“All natural”. What does that mean to you? For a few years now, food manufacturers like to use the word “natural” on product labels since consumers seem to gravitate toward it. Defining what’s natural is important, as is understanding that “natural” products can intermingle with some “not-as-natural” products.

So what is a natural food? Well, one definition includes foods that are available as they are found in nature – A green bean that’s snipped off the vine, and apple plucked off the tree, a walnut from its shell, a fresh egg straight from the hen house. Some may argue that packaged fresh meats (poultry, beef, pork) or fish aren’t quite natural since they are somewhat processed (butchering, cutting) and the animals may have been fed “artificially” (grain or feed, farm-raised versus simply roaming the pasture or swimming the river). Still, for the most part, I’d call most fresh meats, poultry and fish, natural. According to the USDA, natural means that a product

“contains no artificial ingredient or added color and is only minimally processed”.

But what about all of the packaged foods on the market that make the “natural” claim? The FDA doesn’t really have a clear definition of “natural”. I always find it interesting that while some folks may bash “big food”, somehow the organic and natural food-makers get a health halo.

For instance, during a recent trip to a local grocery store’s “Organic and Specialty” aisles, I noticed a product called Rice Works snack chips that are made from brown rice. So you may think: “Brown rice is better for me and higher in fiber” and that’s true. But do you benefit from getting your fiber from a snack food? These snack chips are probably farther from brown rice than the typical potato chip is from a potato. And are these types of snacks really better than old fashioned potato chips? Well, basically, no.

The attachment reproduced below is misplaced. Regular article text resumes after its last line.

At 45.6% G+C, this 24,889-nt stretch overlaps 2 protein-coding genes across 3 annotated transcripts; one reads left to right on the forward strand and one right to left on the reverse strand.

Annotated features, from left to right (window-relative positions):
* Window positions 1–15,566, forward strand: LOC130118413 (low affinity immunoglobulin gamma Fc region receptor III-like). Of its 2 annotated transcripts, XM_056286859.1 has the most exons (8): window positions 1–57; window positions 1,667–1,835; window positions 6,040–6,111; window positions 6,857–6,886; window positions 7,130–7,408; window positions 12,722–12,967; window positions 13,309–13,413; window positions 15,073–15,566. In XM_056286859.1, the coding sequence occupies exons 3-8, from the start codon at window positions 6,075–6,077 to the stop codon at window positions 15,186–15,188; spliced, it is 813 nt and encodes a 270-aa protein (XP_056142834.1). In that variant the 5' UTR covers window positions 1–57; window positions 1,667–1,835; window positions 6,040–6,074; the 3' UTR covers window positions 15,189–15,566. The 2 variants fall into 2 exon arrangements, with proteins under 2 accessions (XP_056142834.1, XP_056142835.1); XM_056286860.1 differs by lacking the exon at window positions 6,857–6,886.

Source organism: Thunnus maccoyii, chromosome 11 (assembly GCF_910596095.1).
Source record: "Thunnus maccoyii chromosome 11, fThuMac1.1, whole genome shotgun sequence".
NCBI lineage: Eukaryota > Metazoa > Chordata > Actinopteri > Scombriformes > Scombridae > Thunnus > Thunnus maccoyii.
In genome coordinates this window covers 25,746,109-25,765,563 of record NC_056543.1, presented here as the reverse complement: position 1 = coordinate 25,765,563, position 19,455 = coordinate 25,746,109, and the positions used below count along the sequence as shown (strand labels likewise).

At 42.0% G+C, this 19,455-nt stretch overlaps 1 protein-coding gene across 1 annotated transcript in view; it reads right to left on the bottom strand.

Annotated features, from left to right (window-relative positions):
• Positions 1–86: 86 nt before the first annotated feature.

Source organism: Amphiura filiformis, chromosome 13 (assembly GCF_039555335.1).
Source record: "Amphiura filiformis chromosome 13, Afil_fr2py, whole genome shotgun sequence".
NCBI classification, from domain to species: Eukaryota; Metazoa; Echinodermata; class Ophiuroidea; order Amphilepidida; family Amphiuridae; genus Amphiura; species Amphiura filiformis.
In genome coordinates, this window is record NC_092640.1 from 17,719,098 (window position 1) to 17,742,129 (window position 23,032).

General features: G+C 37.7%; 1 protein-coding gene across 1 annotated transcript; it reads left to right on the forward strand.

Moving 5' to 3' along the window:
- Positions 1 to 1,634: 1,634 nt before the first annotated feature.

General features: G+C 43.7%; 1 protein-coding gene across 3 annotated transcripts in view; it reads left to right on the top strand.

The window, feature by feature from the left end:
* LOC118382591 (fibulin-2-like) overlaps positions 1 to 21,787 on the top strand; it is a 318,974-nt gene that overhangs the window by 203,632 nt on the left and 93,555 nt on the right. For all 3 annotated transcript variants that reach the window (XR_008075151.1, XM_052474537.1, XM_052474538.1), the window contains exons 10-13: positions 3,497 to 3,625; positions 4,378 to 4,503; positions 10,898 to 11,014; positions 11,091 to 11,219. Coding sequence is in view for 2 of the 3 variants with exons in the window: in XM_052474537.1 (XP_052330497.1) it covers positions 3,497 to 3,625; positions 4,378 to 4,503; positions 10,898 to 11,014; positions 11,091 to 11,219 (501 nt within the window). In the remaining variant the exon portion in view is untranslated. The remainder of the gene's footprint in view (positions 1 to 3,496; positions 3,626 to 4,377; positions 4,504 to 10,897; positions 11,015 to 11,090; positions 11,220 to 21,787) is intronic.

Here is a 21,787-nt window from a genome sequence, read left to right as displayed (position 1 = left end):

Take a close look at the bottom line on the Nutrition Facts label. One ounce of the Rice Works chips provide:

140 calories

6 grams of fat

120 milligrams of sodium (up to 200 mg in some flavors)

1 gram of fiber

An ounce of Cape Cod Original potato chips contains:

140 calories

8 grams of fat

150 milligrams of sodium

<1 gram fiber

The Rice Works chips contain brown rice and up to 20 other ingredients; the potato chips contain potatoes, oil and salt. So which is “healthier”?

This is the dilemma that many consumers have, although it’s really not a dilemma at all. It is interesting that the Rice Chip tries to act like a health food, and yet the good ‘ole potato chip has simply three ingredients and a very similar calorie, fat and sodium profile. So when checking out new products in the “health food section” of the grocery store, take a close look at them, and don’t assume that just because they are packaged in healthy-looking wrappers, they are automatically healthier than the original or alternative.

It’s not about which snack you choose, it’s about how often you choose them and the size of the portion you consume. All foods can fit and don’t be fooled by healthier-looking-product-labels. Eat the one you enjoy the most, in small portions.